What you need to know to grow an avocado
Top tips on growing avocados
- create excellent drainage
- stake your tree
- protect from wind and frost
- prepare your hole and add nutrients several months before planting
Planting an avocado tree is quite straightforward as long as you have specific knowledge about site selection, soil requirements and variety. Seedlings grown from avocado pips are rarely successful. They may grow well but never produce fruit, so buy a grafted variety, suited to Melbourne conditions, and preferably a type ‘A’ that will self-fertilise. The one chosen for the community garden is a Wurtz type A which has been cultivated in ever increasing pot sizes for the last 5 years so is sturdy and ‘ready to go’.
Site selection for avocados
Good drainage is the most vital aspect of avocado planting. Any area where water may pool is not suitable as the biggest threat to avocados is root rot. Choose a sunny site. Avocados also need protection from wind and frost. For this reason, at the community garden, a curved mudbrick wall has been built to provide some shelter from the wind but more importantly to act as a heat bank to prevent frost settling on the tree. In the home garden, a brick wall is a good substitute.
Planting avocados in a depression or on a mound?
Avocados have shallow roots which need to be kept moist so this throws up a dilemma. Do you plant them in a slight depression to avoid drying out or on a mound to make sure they drain well? The answer may well depend on your capacity to water your tree. Ideally one deep water a week is enough except when establishing the tree when 2-3 times a week for the first few months is required. However the consensus is that planting on a mound is best with the top of the growing medium from the pot, raised some centimeters above the ground to allow for the root ball to sink as it settles and thereby avoiding the tree sitting in a depression. At the time of planting, insert a sturdy stake and tie the tree to it to prevent wind damage and insecure attachment in the soil. This gets rid of the wobble factor.
Begin preparing your site several months before planting. Remembering that your aim is to create a mound, dig a hole deeper than the root ball and twice as wide, adding any fertiliser that will balance your soil. This may include blood and bone, zinc and boron (Banyule soils are deficient in boron) and compost. Some horticultural sand for drainage may be necessary in heavy soil to aid drainage and for roots to quickly make their way into the surrounding soil so that they anchor the tree firmly. You will of course need enough compost/soil etc in the hole and above it too so that the top of the soil in the pot remains above the surface when planted. The deeper you can prepare the hole and the higher you build the mound, the better the drainage will be*.
Mulching and watering
Mulch to a depth of 10-15cm with coarse mulch while keeping it 10cm from the tree trunk. In addition to the watering information above, note that grey or salty water is unsuitable and only tank or tap water should be used. Avocados are fussy and require clean water.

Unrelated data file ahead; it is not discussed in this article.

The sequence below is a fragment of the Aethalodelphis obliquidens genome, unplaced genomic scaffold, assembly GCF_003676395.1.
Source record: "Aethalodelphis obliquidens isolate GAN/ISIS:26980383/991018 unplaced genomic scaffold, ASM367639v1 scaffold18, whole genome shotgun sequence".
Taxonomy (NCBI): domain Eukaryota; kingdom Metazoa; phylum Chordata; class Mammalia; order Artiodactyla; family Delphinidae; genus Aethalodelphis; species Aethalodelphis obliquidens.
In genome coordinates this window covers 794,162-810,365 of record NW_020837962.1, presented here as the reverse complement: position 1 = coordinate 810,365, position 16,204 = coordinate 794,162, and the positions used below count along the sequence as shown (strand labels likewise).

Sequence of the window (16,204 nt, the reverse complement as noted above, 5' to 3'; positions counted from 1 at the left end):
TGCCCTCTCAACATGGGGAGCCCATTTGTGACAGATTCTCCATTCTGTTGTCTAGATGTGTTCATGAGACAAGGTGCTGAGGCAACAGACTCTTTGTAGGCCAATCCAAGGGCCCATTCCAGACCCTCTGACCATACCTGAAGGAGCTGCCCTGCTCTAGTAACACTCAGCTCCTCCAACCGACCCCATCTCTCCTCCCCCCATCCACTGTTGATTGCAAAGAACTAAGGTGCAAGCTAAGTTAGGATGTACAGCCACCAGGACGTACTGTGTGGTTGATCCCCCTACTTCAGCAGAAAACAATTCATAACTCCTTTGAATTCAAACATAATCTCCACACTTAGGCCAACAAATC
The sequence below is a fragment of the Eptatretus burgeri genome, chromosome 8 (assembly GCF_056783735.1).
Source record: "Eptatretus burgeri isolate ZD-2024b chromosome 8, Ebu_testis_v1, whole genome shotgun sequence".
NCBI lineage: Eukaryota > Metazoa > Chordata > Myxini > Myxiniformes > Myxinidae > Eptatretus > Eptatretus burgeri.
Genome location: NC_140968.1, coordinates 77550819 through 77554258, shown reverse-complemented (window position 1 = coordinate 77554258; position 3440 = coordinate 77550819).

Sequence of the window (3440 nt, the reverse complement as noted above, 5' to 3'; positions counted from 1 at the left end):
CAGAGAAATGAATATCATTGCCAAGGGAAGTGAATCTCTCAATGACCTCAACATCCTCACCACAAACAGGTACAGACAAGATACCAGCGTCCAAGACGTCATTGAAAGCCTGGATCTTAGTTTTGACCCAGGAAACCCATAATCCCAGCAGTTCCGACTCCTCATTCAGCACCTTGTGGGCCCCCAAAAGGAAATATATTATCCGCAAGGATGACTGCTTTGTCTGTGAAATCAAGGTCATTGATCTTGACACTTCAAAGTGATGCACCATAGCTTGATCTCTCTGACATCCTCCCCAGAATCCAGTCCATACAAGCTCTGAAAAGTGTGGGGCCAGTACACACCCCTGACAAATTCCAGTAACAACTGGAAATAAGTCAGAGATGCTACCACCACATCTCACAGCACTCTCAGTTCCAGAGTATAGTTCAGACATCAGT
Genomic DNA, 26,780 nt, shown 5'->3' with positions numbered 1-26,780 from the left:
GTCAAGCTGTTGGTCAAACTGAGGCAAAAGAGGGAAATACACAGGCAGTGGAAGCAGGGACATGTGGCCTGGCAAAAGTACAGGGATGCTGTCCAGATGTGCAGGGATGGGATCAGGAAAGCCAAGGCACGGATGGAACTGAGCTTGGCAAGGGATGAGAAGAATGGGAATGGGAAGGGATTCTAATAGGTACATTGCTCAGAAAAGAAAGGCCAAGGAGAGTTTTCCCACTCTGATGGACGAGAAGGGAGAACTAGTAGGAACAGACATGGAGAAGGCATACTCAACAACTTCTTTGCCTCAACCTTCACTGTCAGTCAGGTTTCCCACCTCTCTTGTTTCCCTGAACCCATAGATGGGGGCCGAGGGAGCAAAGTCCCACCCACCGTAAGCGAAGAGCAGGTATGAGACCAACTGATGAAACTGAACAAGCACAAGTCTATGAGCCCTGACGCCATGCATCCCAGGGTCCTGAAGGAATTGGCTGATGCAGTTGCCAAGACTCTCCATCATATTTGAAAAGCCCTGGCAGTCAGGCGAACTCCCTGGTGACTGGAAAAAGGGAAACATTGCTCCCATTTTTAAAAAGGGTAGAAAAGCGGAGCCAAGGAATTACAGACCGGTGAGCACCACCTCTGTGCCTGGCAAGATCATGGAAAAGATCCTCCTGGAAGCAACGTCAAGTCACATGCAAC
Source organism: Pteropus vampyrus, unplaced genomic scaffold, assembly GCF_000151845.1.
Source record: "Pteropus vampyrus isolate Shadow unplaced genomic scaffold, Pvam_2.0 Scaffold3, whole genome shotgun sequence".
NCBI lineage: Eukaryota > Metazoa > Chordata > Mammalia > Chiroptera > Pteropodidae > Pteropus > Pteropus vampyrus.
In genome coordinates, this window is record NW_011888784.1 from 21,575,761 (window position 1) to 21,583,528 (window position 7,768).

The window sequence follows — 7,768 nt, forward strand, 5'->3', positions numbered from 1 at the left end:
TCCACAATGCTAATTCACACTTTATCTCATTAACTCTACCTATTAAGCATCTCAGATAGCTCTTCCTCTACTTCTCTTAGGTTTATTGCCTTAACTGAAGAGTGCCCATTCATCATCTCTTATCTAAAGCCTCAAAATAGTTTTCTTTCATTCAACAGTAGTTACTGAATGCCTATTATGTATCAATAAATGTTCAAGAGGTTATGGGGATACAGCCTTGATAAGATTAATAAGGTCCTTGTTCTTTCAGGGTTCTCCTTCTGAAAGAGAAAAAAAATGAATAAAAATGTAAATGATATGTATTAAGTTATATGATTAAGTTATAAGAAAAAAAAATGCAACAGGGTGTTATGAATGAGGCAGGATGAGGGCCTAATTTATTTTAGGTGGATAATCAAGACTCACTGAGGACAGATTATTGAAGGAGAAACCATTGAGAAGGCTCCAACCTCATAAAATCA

Cultivation dos and don’ts
- do give the tree plenty of space to grow
- do give small amounts of nitrogen fertiliser every 3 months when the tree is young and before it bears fruit (except in winter)
- do increase the amount of nitrogen fertiliser over the years mainly applying it in December and January with a little only in November and February
- do give the tree some organic fertiliser in late winter to improve soil texture
- do increase nitrogen fertiliser if the tree has yellowing leaves; if dark green, do nothing
- do decrease fertiliser if the tree is failing to set any or much fruit
- do not fertilise in winter
- do not dig in the vicinity of shallow roots – weed only by hand
- do paint the trunk and spray the leaves with lime-based whitewash or kaolin clay when planting to act as a sunscreen
- do plant in spring or autumn (not in summer or winter)
- do not compact the soil around the base when planting e.g. by stamping with your feet
- do not prune unless the tree is growing too wide or too tall. If so, pinch out the terminal buds
- do not plant unhealthy, diseased or root bound trees
Choosing a variety of avocado to grow
There is one species only of avocado subdivided into three races: these are the Mexican, Guatemalan and West Indian varieties, though West Indian doesn’t come from the West Indies. (Glowinski p.341). The Wurtz for the community garden is a Mexican and Guatemalan hybrid and is a type A, self-fertilising type which is compact, small and produces good quality fruit. Some type A trees are self-fertilising but all type B trees require a cross-pollinator. Haas is the most commonly grown variety in Australia (a type A) but needs an Edranol, Sharwill or Bacon to fertilise it. Glowinski lists 11 varieties that grow in Australia and their pollinators.
*At the community garden we start with the advantage that the surface is an old en-tous-cas tennis court comprising gravel, clay and coke which is designed for good drainage. The orchards are built on top of this surface which was ripped to a depth of 450mm before five layers of gypsum, green waste, organic cow manure, mountain soil and vegie mix were added, comprising a depth of 550mm and once mulched – a total depth of 1m. Using an auger, we should be able to dig a hole at least 500mm deep. We will need to rough up the surface of the hole if it becomes shiny so that young roots can penetrate into the surrounding soil. Building a mound on top of the prepared hole will complete the process.
Glowinski, Louis, The Complete Book of Fruit Growing in Australia, 1991, Reprint 2005, Lothian
Queensland Agriculture Youtube video, How to plant an avocado tree
The case for growing your own avocados
Written by Robin Gale-Baker